Curve flatteners the order of the day for fixed income

Fears for tighter monetary policy in both the UK and the United States reached boiling-point during the second and third quarters.

On display below is the gradient of the yield curve reflected in 3m-interest rate contracts starting in March 2015 through the following 12-months. The higher the spread, the steeper the curve and thus the money market is more fretful over the magnitude of rate increases from the respective central banks. The sudden collapse in investor confidence in the global outlook and accompanying turnaround in fears for interest rate increases have flattened out the two yield curves. Short sterling prices traded on London’s Liffe exchange have surged more so at further maturities, while the same is true for Chicago-traded Eurodollar futures contracts traded on the CME. You can see the dramatic curve flattening for both countries.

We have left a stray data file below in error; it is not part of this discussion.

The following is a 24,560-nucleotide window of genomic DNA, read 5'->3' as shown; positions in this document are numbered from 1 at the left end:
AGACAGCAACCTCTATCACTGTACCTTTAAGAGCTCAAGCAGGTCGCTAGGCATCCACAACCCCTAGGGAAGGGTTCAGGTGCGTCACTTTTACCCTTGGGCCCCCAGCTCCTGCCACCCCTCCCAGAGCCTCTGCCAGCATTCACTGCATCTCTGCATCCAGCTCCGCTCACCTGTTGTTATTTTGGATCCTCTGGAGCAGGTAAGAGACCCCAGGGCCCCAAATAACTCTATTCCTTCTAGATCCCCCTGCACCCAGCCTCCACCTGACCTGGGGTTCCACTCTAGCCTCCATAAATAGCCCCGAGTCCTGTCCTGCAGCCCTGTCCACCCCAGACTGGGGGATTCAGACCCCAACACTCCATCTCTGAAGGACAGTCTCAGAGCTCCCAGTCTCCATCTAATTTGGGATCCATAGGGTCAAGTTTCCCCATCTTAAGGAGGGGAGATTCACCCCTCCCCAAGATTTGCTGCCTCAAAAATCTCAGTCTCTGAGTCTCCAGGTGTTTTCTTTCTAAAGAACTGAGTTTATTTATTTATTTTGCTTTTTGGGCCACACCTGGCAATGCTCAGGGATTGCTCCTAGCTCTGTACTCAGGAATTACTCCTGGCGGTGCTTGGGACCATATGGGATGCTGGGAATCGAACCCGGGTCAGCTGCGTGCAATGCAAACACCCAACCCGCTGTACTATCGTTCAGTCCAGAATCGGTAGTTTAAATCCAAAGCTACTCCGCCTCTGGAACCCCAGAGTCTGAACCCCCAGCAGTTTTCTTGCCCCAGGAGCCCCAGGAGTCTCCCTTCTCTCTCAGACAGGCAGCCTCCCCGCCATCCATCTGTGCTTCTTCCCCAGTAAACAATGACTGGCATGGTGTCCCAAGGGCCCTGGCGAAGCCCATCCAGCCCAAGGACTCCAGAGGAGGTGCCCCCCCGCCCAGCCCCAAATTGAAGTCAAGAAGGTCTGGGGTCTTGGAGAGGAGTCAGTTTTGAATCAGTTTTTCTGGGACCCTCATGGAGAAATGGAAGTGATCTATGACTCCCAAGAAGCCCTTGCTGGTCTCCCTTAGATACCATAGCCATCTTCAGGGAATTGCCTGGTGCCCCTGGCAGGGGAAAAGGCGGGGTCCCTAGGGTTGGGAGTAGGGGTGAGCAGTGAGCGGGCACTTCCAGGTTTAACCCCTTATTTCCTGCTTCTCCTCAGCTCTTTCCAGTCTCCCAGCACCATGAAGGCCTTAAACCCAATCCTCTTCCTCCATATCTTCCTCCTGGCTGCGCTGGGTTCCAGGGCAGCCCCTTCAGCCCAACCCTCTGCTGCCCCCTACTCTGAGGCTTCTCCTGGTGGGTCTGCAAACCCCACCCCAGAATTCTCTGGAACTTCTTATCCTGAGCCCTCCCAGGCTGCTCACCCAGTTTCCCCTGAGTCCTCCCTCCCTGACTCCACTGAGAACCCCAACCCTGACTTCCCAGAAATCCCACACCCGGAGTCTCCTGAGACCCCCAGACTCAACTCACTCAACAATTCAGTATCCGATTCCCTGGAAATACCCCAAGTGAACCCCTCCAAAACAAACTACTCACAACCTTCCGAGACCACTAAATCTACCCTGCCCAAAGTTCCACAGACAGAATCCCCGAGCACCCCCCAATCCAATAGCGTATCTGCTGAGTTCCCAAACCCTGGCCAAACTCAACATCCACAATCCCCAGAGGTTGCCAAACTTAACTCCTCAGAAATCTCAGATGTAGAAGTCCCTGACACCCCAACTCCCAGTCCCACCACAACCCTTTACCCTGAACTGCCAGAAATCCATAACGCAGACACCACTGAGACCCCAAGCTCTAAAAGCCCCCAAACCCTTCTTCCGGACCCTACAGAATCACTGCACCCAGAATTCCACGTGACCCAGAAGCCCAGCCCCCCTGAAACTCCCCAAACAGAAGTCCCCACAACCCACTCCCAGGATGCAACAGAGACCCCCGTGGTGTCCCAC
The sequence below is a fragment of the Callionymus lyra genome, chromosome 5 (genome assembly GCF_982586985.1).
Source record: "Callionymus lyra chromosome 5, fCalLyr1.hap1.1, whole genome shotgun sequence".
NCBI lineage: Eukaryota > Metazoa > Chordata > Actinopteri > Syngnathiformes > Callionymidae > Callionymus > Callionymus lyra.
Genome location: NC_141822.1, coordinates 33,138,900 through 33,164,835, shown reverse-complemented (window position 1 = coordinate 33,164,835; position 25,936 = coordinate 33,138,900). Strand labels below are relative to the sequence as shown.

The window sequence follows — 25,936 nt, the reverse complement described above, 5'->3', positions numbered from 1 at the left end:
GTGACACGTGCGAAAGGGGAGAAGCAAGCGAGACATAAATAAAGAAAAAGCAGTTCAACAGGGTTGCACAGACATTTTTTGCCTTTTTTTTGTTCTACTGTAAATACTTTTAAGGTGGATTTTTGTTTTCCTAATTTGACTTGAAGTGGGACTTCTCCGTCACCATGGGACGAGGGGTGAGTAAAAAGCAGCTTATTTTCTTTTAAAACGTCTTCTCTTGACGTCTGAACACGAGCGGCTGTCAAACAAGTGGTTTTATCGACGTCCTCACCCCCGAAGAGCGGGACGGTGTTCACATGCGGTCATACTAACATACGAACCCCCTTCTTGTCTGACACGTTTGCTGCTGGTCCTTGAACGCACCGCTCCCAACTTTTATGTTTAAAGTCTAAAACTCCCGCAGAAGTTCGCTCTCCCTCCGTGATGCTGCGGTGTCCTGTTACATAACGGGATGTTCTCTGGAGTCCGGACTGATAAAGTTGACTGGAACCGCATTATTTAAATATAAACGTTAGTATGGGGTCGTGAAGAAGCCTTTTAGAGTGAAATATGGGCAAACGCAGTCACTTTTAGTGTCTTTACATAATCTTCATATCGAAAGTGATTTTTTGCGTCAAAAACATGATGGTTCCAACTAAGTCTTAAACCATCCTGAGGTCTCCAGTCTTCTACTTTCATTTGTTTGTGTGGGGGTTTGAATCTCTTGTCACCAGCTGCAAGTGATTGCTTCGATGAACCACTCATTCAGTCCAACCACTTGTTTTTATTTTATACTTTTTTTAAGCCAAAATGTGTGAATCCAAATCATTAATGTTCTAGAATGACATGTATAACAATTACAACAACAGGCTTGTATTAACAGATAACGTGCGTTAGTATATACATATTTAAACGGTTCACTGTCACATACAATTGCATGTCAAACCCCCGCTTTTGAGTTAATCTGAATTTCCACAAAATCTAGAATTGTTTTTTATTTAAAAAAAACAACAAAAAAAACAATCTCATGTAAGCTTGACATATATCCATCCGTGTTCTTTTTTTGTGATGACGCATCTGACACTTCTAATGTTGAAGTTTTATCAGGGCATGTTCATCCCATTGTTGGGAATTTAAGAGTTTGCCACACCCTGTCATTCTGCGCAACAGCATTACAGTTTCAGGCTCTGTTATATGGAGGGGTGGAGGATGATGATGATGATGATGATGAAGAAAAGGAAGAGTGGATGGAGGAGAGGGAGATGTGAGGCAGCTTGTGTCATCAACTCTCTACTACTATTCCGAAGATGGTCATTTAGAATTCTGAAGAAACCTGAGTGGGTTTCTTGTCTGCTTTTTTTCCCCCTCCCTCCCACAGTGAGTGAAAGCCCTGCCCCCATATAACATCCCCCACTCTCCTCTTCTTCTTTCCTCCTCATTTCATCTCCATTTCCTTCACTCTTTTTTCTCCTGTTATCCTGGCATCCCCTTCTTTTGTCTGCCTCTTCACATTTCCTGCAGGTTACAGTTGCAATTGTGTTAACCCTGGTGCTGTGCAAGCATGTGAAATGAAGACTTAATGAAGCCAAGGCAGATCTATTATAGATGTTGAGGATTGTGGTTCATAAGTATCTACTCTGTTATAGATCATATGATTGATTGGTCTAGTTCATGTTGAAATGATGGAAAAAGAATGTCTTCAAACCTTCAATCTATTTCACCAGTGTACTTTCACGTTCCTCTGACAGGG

For the UK the March’15/March’16 calendar spread of 53bps is the flattest in 15-months and is down from 94bps in the summer. The Eurodollar curve has flattened by around 30bps in a matter of days as stocks wilt and traders push out fears that the FOMC will tighten anytime soon.  
 


Chart shows British and U.S. forward curves have slumped on global growth fears.

About the Author

Andrew is a seasoned trader and commentator of global financial markets. He worked for several London-based banks trading cash and derivatives before moving to the U.S. to attend graduate school.